The world's biggest watchmaker, Swatch, boosted net profit by nearly a quarter in the first half of the year to SFr330 million ($278 million), easily beating market expectations.
Sales at the maker of brands such as Omega and Tissot rose 13 per cent to SFr2.35 billion, against strong demand for luxury timepieces.
Swatch said on Thursday sales across all segments were healthy, but particularly in the top price category.
Earnings at markets of luxury goods are particularly sensitive to changes. Analysts point out that heightened fears of terrorist attacks can hurt tourism, thereby reducing sales of tax-free goods such as watches.
Swatch's bottom line was helped by currency effects, which helped lift sales by more than two per cent, but also stringent cost controls, according to a company statement.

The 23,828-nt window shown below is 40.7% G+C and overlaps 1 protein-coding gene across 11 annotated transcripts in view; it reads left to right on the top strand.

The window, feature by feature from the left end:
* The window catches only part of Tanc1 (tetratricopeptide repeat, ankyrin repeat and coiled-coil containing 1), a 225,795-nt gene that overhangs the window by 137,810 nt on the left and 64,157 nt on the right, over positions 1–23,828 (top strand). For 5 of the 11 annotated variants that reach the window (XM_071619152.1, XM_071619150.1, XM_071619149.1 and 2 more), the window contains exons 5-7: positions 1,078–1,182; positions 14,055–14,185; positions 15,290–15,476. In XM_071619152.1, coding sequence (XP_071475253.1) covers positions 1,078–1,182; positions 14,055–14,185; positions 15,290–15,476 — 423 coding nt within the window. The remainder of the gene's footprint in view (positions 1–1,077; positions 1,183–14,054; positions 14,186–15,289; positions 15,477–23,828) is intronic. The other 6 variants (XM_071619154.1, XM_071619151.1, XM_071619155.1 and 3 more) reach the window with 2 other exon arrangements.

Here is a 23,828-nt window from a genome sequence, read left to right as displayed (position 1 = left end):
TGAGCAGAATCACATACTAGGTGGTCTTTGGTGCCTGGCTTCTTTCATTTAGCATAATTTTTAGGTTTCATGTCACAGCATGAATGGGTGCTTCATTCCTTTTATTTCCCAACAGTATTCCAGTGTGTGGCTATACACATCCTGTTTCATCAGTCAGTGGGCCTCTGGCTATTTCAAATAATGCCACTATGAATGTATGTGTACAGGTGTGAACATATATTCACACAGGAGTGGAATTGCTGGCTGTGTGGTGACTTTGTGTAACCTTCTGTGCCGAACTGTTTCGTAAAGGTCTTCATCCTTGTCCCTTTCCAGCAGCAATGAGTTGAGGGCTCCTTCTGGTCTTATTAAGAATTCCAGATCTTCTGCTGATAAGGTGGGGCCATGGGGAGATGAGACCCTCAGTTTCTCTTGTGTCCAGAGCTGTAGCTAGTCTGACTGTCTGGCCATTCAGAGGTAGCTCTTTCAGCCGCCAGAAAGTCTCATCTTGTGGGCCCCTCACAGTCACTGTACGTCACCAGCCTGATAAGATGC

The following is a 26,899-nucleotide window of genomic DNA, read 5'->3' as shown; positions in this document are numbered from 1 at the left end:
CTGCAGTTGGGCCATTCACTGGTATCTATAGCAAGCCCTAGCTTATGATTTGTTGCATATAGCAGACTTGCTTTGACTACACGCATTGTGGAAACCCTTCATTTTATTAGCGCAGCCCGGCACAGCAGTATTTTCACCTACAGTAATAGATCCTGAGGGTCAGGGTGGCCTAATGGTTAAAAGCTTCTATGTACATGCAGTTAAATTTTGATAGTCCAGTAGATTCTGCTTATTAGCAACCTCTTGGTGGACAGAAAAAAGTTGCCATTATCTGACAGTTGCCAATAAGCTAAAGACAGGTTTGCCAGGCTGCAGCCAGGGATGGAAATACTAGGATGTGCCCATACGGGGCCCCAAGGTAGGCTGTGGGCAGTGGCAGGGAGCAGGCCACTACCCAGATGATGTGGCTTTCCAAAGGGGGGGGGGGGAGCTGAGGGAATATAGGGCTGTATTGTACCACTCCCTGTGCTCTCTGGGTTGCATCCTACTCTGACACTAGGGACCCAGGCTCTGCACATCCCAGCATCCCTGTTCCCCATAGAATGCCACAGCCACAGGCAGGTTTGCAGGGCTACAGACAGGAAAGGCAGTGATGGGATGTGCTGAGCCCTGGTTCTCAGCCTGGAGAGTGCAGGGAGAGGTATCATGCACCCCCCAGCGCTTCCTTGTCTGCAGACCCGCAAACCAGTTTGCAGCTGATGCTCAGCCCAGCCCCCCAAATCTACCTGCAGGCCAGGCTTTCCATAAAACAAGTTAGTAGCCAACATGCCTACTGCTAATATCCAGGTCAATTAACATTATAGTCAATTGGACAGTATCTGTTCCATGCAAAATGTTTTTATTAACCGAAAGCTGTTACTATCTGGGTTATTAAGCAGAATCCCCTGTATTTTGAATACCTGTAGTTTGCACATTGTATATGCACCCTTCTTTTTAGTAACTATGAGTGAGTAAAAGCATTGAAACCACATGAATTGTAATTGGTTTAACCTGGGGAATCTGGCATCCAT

The market was expecting profits of rather less than SFr300 million.
"Experts underestimate the positive market environment, the good product mix and the margin potential," said the Wegelin bank in a research note.
The group said its outlook for the second half was positive, but warned that sales in the second half might slow because of a weakening in the global economy.
"The Swatch Group is alert to the current economic and political environment, which may have a dampening effect on consumer spending over the remaining months of 2006," the company said.
The Swiss group's main competitor, French luxury firm, LVMH, posted similar results last month, with first half revenues up by 12 per cent.
swissinfo with agencies
The Swatch Group is the world's largest manufacturer and distributor of finished watches, and also produces watch movements and electrical systems.
It owns 18 major watch brands and employs more than 20,000 people in over 50 countries.
At the top end of the market, the brands include Breguet, Blancpain and Omega.
Watchmaking exports reached a record SFr12.3 billion last year, 10.9% up on 2004.